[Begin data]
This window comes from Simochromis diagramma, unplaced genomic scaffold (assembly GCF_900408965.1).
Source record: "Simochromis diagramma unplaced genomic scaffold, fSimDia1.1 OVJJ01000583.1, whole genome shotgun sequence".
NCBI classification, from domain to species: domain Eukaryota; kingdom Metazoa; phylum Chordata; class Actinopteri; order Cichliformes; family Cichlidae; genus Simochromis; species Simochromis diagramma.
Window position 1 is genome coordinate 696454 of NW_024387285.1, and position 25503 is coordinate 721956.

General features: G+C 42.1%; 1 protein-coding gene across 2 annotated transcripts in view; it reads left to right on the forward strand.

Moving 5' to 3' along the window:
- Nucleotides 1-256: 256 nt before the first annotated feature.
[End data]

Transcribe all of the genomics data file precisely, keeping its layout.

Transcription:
This window comes from Simochromis diagramma, unplaced genomic scaffold (assembly GCF_900408965.1).
Source record: "Simochromis diagramma unplaced genomic scaffold, fSimDia1.1 OVJJ01000583.1, whole genome shotgun sequence".
NCBI classification, from domain to species: domain Eukaryota; kingdom Metazoa; phylum Chordata; class Actinopteri; order Cichliformes; family Cichlidae; genus Simochromis; species Simochromis diagramma.
Window position 1 is genome coordinate 696454 of NW_024387285.1, and position 25503 is coordinate 721956.

General features: G+C 42.1%; 1 protein-coding gene across 2 annotated transcripts in view; it reads left to right on the forward strand.

Moving 5' to 3' along the window:
- Nucleotides 1-256: 256 nt before the first annotated feature.